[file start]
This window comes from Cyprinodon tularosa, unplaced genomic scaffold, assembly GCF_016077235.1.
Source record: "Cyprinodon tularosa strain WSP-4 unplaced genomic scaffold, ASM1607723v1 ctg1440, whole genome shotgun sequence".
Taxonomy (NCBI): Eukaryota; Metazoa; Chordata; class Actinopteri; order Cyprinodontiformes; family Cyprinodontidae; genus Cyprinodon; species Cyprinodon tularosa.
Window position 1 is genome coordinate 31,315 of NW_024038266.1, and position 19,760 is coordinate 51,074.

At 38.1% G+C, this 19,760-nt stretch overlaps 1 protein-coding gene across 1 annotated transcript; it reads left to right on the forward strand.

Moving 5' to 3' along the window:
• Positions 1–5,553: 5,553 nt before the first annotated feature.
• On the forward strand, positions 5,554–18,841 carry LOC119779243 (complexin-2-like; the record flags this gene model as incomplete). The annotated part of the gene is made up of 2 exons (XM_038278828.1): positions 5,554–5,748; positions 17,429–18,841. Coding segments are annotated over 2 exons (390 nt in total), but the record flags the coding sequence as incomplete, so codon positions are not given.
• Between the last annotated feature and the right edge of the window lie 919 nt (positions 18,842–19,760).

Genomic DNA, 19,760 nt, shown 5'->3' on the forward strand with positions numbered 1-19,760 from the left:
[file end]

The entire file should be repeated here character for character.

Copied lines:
This window comes from Cyprinodon tularosa, unplaced genomic scaffold, assembly GCF_016077235.1.
Source record: "Cyprinodon tularosa strain WSP-4 unplaced genomic scaffold, ASM1607723v1 ctg1440, whole genome shotgun sequence".
Taxonomy (NCBI): Eukaryota; Metazoa; Chordata; class Actinopteri; order Cyprinodontiformes; family Cyprinodontidae; genus Cyprinodon; species Cyprinodon tularosa.
Window position 1 is genome coordinate 31,315 of NW_024038266.1, and position 19,760 is coordinate 51,074.

At 38.1% G+C, this 19,760-nt stretch overlaps 1 protein-coding gene across 1 annotated transcript; it reads left to right on the forward strand.

Moving 5' to 3' along the window:
• Positions 1–5,553: 5,553 nt before the first annotated feature.
• On the forward strand, positions 5,554–18,841 carry LOC119779243 (complexin-2-like; the record flags this gene model as incomplete). The annotated part of the gene is made up of 2 exons (XM_038278828.1): positions 5,554–5,748; positions 17,429–18,841. Coding segments are annotated over 2 exons (390 nt in total), but the record flags the coding sequence as incomplete, so codon positions are not given.
• Between the last annotated feature and the right edge of the window lie 919 nt (positions 18,842–19,760).

Genomic DNA, 19,760 nt, shown 5'->3' on the forward strand with positions numbered 1-19,760 from the left: